Couple set up charity after losing baby daughter to meningitis

Lucie with mum Trish
Lucie with mum Trish
Have your say

A GRIEVING couple are setting up a charity as a lasting legacy to their baby daughter who died from men-ingitis when she was just 16 days old.

Trish and Jon Page’s lives were ripped apart when their daughter Lucie died from the disease.

Less than 24 hours after her tragic death, they set up a website in her memory called For Lucie, which has already raised more than £15,000 for the charity Meningitis UK.

Overwhelmed by the support, the couple, who have a two-year-old daughter Francesca, have now applied for charitable status to set up a fund in memory of Lucie.

They want to be able to decide how donations are spent and hope to set up a support group for parents in the same situation.

Trish, 42, said: “We didn’t want people spending money on flowers so we set up the website, which also had details of what happened to Lucie on it. I couldn’t face telling the story over and over again.

“Lucie lived for only 16 days and there has to be a purpose to her short life. There has to be something to leave Lucie’s legacy to make it more meaningful.

“If we can help just one family from going through the hell that we have, then Lucie’s life will have meant something.”

Trish is already planning fundraising events and hopes to hold a charity ball later this year. The family hope Lucie’s story will inspire other people to organise events and raise money for the For Lucie fund.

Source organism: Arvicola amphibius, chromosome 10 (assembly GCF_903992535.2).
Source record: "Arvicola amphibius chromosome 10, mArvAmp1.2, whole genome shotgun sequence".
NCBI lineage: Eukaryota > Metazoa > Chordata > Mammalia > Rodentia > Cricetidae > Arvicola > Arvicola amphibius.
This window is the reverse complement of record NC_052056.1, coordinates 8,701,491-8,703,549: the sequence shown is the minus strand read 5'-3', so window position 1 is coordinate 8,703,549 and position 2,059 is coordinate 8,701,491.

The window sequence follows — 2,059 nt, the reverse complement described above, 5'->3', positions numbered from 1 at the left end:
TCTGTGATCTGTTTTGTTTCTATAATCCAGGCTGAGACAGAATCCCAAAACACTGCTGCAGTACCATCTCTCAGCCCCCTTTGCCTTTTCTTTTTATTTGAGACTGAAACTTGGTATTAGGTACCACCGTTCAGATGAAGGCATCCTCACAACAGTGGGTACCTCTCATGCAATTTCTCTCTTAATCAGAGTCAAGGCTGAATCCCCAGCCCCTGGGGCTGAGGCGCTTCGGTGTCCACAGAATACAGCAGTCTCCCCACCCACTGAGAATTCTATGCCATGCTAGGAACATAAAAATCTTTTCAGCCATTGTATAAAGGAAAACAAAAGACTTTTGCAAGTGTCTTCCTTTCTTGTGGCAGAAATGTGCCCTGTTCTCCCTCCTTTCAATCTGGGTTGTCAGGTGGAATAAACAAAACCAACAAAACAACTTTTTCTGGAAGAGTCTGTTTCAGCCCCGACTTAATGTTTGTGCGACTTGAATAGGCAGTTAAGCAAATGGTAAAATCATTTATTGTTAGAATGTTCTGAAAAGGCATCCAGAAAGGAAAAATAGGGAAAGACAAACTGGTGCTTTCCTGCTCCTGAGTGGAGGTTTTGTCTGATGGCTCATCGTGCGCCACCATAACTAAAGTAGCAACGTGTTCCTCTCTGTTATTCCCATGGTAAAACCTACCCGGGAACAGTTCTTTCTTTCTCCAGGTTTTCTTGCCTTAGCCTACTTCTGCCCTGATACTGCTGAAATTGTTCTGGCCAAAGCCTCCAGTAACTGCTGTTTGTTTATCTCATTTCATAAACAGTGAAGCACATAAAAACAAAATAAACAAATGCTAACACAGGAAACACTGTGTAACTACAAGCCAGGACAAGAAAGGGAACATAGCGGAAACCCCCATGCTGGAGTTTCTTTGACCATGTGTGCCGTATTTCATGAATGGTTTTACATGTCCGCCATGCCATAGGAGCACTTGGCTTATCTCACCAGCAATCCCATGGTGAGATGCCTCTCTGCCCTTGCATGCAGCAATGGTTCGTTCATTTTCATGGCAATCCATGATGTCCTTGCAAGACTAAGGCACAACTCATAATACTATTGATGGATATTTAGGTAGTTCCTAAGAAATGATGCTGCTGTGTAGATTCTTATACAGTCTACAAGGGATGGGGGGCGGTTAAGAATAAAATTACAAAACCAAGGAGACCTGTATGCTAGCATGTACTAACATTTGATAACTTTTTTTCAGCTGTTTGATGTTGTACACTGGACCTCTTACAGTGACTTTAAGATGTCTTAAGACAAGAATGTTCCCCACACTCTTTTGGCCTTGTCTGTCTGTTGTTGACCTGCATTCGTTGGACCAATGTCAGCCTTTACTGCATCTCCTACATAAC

“We have been overwhelmed by the level of support we have received, even people we do not know have donated,” she said.

Lucie Page was born on October 16 but died just 16 days later from a strain of meningitis called group B streptococcus, which is caused by a type of bacteria. The disease is the most common cause of life-threatening infection in newborn babies.

Lucie’s mother, Trish and father Jon, 40, were so devastated by the tragedy that it is only now they have felt able to talk publicly about what happened.

Lucinda Florence Mary was born at Peterborough District Hospital, weighing 7lb 4oz.

She was a happy and contented baby but things changed drastically in the early hours of Sunday, October 31, when Trish woke to feed her.

Trish said: “She was already only waking up for one feed in the night but she didn’t feed as well and she was really out of sorts, which was unusual. I sat with her a while and then I put her down and she was still a bit grizzly but she went to sleep.”